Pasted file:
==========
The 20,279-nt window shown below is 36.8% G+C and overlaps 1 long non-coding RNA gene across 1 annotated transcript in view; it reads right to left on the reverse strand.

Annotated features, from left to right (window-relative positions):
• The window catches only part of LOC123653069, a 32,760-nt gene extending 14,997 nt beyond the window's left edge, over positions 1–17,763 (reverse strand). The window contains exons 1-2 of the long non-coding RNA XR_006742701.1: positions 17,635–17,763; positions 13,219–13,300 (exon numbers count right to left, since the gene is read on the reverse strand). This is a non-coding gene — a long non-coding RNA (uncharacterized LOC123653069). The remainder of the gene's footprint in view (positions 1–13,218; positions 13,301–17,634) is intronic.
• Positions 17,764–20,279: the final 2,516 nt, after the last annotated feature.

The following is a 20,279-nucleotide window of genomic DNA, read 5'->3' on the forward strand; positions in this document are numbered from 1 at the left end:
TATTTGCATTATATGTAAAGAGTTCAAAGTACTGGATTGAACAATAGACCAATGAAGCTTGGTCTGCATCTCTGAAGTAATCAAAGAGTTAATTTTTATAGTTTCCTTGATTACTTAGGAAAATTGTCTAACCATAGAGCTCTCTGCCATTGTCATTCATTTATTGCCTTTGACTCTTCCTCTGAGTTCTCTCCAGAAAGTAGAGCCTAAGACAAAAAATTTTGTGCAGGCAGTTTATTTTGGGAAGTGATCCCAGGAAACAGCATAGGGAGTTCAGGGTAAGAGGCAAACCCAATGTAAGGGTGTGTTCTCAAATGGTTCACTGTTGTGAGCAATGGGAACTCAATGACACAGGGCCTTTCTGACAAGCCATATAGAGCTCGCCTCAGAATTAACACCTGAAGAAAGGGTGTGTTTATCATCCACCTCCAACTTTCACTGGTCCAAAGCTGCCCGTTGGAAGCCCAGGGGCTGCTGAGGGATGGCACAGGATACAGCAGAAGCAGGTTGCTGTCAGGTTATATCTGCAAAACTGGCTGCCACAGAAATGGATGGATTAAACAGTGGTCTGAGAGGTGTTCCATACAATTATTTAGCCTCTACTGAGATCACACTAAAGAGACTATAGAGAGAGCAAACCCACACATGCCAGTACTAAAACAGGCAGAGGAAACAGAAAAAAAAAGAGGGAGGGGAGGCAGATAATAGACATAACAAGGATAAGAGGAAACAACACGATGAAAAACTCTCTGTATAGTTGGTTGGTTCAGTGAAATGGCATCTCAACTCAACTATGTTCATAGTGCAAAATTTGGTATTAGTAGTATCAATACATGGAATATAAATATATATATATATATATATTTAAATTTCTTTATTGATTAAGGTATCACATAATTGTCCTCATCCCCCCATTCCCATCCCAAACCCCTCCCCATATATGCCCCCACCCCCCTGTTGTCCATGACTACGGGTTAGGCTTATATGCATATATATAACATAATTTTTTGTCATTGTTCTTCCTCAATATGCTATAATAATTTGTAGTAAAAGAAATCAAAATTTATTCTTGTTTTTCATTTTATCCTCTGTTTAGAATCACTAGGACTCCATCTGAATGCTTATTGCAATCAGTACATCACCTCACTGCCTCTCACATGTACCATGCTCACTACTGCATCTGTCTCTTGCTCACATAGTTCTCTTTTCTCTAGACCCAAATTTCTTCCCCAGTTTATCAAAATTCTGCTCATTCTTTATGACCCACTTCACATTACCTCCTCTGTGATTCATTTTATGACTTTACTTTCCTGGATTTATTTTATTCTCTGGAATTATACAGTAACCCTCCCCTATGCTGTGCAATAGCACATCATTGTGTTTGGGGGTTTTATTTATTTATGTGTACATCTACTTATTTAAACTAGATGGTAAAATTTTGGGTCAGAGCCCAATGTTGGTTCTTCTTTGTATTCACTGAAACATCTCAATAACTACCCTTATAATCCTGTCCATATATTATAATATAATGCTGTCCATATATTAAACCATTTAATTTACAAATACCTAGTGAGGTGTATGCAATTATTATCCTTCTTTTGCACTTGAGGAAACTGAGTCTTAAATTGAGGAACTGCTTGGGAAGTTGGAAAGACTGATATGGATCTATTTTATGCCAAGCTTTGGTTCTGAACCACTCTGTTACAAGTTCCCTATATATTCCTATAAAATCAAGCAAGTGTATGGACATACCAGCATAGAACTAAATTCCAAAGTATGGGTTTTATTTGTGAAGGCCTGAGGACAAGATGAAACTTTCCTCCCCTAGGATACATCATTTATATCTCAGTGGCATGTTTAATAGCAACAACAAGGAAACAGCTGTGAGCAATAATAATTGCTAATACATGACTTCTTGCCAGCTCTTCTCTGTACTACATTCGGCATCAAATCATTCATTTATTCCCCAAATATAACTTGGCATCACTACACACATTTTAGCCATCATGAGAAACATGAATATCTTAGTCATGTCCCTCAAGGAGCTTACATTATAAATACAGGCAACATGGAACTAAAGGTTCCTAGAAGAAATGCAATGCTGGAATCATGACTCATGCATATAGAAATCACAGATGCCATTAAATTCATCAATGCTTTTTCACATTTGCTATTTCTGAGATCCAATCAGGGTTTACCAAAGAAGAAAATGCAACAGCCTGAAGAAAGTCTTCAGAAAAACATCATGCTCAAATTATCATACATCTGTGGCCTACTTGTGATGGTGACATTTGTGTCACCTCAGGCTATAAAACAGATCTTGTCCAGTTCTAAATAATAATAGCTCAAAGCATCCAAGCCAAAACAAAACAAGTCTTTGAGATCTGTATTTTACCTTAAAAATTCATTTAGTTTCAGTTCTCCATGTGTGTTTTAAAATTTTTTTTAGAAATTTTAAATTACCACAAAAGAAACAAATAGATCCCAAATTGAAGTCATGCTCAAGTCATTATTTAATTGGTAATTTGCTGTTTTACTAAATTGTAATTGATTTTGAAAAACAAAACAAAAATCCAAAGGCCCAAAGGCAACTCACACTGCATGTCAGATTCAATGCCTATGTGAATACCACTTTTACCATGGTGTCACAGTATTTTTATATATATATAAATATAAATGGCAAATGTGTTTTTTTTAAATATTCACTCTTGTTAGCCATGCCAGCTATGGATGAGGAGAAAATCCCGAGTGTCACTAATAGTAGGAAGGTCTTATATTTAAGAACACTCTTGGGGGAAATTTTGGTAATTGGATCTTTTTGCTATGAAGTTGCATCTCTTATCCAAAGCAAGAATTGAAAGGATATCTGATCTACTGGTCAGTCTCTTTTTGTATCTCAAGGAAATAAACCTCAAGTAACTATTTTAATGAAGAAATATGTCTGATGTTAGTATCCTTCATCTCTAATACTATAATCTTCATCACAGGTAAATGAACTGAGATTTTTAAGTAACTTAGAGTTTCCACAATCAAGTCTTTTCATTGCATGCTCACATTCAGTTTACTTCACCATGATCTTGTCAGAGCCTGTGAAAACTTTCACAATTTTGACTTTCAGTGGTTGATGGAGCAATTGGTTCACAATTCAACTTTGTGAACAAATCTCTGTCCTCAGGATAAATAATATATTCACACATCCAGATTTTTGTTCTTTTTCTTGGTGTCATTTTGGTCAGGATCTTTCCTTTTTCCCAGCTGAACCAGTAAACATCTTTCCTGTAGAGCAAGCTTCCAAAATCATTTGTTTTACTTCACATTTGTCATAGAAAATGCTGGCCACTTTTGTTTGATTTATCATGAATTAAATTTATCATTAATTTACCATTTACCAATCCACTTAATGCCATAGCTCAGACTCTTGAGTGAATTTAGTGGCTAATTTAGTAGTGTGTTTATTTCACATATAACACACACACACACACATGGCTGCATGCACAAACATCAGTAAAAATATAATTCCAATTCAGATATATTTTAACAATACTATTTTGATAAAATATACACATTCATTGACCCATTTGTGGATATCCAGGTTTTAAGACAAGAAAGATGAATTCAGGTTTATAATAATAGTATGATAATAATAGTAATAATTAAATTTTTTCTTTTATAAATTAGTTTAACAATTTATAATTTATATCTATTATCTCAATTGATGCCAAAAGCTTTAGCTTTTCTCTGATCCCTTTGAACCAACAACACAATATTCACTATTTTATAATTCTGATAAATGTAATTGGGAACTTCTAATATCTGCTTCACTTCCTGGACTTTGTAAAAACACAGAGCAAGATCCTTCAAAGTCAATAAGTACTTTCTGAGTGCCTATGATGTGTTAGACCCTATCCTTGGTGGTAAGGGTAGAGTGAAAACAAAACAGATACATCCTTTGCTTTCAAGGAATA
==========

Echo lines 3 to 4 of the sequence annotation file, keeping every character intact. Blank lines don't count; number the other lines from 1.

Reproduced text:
• The window catches only part of LOC123653069, a 32,760-nt gene extending 14,997 nt beyond the window's left edge, over positions 1–17,763 (reverse strand). The window contains exons 1-2 of the long non-coding RNA XR_006742701.1: positions 17,635–17,763; positions 13,219–13,300 (exon numbers count right to left, since the gene is read on the reverse strand). This is a non-coding gene — a long non-coding RNA (uncharacterized LOC123653069). The remainder of the gene's footprint in view (positions 1–13,218; positions 13,301–17,634) is intronic.
• Positions 17,764–20,279: the final 2,516 nt, after the last annotated feature.